Also, the admission of large numbers of technical workers would have a perverse long-term effect – it would decouple American business from the American educational system, since companies could simply import workers from abroad. Business is the single most important lobbying group at the federal, state, and local level, and if it’s true that American students are not being adequately trained for the technical jobs of tomorrow, mass skilled immigration frees American firms from the need to pressure lawmakers and schools for whatever educational reforms might be needed to address this problem.

Thus there’s no reason any employer should be permitted to make an end run around our vast continental labor force of more than 150 million people unless the prospective immigrant in question has unique, remarkable abilities, and would make an enormous contribution to the productive capacity of the nation.

Perhaps the simplest way to approach this would be to admit anyone who scores above 140 on an English-language IQ test. A more likely approach would be to keep part of the current system, but limit skilled immigration to a portion of the first employment-based category (EB-1) – specifically, “aliens of extraordinary ability” and outstanding professors and researchers. Congress intended this to be the real cream-of-the-crop category, intended “for the small percentage of individuals who have risen to the very top of their field of endeavor.”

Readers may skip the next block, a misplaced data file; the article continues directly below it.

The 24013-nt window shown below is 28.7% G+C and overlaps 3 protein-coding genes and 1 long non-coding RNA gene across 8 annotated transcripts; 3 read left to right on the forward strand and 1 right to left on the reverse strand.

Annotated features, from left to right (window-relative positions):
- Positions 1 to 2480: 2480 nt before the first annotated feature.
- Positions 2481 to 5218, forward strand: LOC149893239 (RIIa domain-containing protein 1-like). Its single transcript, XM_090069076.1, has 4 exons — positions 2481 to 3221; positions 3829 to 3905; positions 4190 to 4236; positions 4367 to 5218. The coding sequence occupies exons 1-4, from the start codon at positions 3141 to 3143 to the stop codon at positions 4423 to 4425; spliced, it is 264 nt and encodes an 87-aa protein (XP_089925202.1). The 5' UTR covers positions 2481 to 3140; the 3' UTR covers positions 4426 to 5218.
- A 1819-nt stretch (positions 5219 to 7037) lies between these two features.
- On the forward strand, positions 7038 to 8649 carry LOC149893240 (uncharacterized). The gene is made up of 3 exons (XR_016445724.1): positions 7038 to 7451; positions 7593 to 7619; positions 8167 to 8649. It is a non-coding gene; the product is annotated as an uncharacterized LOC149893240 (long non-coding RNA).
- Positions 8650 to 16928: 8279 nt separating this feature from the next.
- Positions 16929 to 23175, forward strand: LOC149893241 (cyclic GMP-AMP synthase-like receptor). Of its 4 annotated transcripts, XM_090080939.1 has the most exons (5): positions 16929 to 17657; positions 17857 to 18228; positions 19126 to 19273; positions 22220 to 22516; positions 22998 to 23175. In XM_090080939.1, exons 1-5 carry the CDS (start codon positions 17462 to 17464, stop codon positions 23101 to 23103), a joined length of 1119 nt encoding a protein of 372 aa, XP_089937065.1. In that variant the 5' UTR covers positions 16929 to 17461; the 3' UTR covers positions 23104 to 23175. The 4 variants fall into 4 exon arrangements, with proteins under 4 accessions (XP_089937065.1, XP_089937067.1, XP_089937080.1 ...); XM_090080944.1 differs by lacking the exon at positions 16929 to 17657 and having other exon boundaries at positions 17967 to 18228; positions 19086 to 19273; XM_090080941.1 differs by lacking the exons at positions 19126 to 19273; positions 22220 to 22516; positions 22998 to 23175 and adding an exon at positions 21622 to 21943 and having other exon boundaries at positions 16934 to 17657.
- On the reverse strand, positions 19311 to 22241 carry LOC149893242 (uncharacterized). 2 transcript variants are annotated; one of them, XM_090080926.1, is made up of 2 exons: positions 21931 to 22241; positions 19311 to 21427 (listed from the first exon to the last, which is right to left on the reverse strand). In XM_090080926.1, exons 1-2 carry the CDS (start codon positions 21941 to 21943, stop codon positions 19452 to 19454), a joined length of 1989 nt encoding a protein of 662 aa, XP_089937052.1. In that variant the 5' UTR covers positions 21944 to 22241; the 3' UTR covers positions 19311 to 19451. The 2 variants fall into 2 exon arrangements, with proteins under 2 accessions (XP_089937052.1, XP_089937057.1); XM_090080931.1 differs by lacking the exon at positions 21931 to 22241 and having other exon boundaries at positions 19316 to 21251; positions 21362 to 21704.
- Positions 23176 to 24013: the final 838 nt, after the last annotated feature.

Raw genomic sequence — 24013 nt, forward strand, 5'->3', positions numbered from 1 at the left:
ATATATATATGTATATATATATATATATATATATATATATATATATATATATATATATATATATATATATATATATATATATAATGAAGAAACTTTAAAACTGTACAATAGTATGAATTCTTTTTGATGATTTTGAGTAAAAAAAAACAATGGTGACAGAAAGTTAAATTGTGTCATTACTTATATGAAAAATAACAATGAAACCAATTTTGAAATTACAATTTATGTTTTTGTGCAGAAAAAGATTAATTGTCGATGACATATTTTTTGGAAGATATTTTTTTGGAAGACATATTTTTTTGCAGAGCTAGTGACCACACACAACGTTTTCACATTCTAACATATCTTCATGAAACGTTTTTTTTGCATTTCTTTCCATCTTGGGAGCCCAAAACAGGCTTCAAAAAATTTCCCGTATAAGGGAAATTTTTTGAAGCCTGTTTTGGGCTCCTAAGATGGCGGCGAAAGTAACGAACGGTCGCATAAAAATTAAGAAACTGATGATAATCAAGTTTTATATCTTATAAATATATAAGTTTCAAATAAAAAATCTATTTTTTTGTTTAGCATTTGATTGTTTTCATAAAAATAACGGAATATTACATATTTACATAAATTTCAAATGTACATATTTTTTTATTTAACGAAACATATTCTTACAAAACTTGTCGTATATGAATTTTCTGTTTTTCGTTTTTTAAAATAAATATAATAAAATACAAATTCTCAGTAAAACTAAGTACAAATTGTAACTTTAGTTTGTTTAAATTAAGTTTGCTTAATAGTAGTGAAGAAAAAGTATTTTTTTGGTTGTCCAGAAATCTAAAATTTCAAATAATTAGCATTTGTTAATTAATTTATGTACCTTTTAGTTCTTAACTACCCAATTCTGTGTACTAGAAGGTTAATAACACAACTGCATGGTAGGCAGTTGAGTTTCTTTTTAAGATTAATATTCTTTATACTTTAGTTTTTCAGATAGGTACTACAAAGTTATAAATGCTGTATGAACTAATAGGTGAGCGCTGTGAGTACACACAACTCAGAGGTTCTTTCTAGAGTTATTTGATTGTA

(The EB-1 category also gives green cards to multinational executives or managers, people who are not necessarily, as anyone who reads the business pages knows, the best and the brightest.)

These two groups – “aliens of extraordinary ability” and outstanding professors and researchers – accounted for about 11,000 green cards last year (including spouses and children). This is the real Einstein immigration, and these are the only foreigners who should be granted permanent residence based on skills or employment. We could do without a numerical cap altogether, so long as standards for admission are set sufficiently high, but to prevent “bracket creep,” as it were, it might be best to cap such immigration at 15,000 per year. After all, how many geniuses are there in the world?